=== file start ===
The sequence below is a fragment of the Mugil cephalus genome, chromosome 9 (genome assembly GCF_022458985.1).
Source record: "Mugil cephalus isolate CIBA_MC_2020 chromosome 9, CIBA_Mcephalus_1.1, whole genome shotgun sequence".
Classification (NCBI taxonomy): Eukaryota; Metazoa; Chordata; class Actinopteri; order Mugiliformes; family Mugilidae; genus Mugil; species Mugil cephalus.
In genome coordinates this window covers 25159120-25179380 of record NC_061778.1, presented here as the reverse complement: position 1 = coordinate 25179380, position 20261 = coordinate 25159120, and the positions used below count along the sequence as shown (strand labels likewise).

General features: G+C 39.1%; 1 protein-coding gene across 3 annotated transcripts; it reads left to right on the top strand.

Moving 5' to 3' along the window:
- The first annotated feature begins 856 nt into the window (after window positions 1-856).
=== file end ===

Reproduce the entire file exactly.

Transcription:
The sequence below is a fragment of the Mugil cephalus genome, chromosome 9 (genome assembly GCF_022458985.1).
Source record: "Mugil cephalus isolate CIBA_MC_2020 chromosome 9, CIBA_Mcephalus_1.1, whole genome shotgun sequence".
Classification (NCBI taxonomy): Eukaryota; Metazoa; Chordata; class Actinopteri; order Mugiliformes; family Mugilidae; genus Mugil; species Mugil cephalus.
In genome coordinates this window covers 25159120-25179380 of record NC_061778.1, presented here as the reverse complement: position 1 = coordinate 25179380, position 20261 = coordinate 25159120, and the positions used below count along the sequence as shown (strand labels likewise).

General features: G+C 39.1%; 1 protein-coding gene across 3 annotated transcripts; it reads left to right on the top strand.

Moving 5' to 3' along the window:
- The first annotated feature begins 856 nt into the window (after window positions 1-856).